Merkel's possible coalition partners divided over EU's Ankara ties

Published 26.10.2017 00:28

The differences in opinion regarding Turkey-EU relations have stood out in the exploratory talks to form a coalition in Germany, signaling that the parties need to find a compromise on the issue in order to form the Jamaica coalition.Following the elections in Sept. 24, Angela Merkel secured a fourth term as chancellor and she picked up the pace to forming a coalition government, starting exploratory talks with possible coalition partners.

In recent talks between the Christian Democrat Union/Christian Social Union CDU/CSU, the Free Democrat Party (FDP) and the Greens, named the "Jamaica Coalition" because the colors of the three parties match the national flag of Jamaica, Turkey-EU relations were on the agenda.

Andreas Scheuer, general secretary of the CSU, the sister part of Merkel's CDU, stated that they do not favor Turkey's membership to the EU and demand the end of negotiations. Scheuer said that they will bring up the issue during the talks on Thursday.

Similarly commenting on Turkey-EU talks, Alexander Dobrint, a CSU politician also stressed that as a party they have a firm stance on the issue and added that regarding the current circumstances "it is clear that Turkey will not be a full member."

While the CSU insists on ending Turkey's EU talks, the Greens party has been voicing opposition to such a decision. Michael Kellner, the general secretary of the Greens, stated that there is a clear division of opinion on the issue related to Turkey and added that "as the Green party we consider ending negotiations with Turkey would definitely be a wrong signal."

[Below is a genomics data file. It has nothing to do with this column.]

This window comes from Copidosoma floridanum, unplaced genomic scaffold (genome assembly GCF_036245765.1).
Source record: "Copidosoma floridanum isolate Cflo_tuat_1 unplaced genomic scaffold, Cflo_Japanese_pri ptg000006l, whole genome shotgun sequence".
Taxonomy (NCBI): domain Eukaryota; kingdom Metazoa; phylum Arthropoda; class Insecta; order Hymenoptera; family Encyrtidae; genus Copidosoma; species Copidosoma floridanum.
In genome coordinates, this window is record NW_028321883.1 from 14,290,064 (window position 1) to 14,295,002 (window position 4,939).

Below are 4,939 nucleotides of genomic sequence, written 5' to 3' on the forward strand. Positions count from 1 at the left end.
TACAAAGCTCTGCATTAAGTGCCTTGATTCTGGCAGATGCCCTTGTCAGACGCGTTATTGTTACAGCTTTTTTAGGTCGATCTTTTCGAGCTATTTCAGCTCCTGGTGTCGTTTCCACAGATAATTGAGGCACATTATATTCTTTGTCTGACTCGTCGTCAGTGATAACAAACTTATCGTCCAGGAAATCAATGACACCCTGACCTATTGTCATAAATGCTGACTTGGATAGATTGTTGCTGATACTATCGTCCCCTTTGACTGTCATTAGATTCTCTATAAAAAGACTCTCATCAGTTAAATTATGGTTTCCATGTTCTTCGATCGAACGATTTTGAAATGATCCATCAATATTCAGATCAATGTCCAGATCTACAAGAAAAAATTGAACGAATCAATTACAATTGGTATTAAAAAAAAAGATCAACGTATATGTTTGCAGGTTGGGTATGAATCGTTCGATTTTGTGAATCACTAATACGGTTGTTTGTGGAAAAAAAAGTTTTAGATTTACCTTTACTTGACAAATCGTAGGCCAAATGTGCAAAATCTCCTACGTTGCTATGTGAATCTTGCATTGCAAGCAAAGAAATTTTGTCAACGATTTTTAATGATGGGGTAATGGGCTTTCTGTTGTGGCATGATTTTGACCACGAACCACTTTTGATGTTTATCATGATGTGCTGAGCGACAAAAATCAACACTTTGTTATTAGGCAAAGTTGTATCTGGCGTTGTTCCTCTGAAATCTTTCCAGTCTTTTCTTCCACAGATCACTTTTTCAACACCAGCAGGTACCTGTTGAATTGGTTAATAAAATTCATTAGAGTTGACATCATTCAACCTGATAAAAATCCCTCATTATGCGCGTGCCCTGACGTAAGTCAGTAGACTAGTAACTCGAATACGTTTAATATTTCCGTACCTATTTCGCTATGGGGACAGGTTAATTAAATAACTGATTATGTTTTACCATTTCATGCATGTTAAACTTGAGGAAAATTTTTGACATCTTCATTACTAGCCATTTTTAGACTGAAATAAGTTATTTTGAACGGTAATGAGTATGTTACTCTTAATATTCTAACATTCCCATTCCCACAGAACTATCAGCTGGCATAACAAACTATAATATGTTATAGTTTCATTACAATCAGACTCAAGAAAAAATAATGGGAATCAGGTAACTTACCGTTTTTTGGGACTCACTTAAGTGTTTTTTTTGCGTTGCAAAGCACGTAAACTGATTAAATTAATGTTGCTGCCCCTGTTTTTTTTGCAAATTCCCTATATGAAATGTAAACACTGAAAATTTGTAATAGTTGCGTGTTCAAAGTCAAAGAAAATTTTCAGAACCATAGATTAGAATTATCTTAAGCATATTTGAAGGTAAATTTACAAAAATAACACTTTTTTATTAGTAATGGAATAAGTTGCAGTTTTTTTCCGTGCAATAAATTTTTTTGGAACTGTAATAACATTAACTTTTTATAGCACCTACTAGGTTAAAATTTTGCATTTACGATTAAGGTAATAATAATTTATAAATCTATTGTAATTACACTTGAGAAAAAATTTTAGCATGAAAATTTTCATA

Cem Özdemir, the co-chair of the Greens, also opposed the suggestions to end the talks with Turkey.

"In spite of all the negative incidents, the negotiations between EU and Turkey cannot be ended," Claudia Roth, a politician from the Greens, stated.

During its run-up to elections both the German ruling government and the opposition agreed on a hardline policy toward Turkey, promising to end Turkey's EU bid. In a televised speech in September with her rival Martin Schulz, Merkel promised to discuss the future of the relations and suspending or ending Turkey's EU talks at the EU meeting in October.

In order to end Turkey's EU talks, a unanimous decision by the EU member states is required. While countries such as Belgium and Austria are in favor of strict steps against Turkey, some other European countries agree to keep the dialogue door open to Ankara and favor a more rational stance.

Meanwhile in the EU summit last week, ending Turkey's EU negotiations was dropped from the agenda; instead Merkel suggested to reduce the pre-accession funds to Turkey and pointed out that dialogue with Ankara should be maintained, signaling a softer tone toward Turkey.

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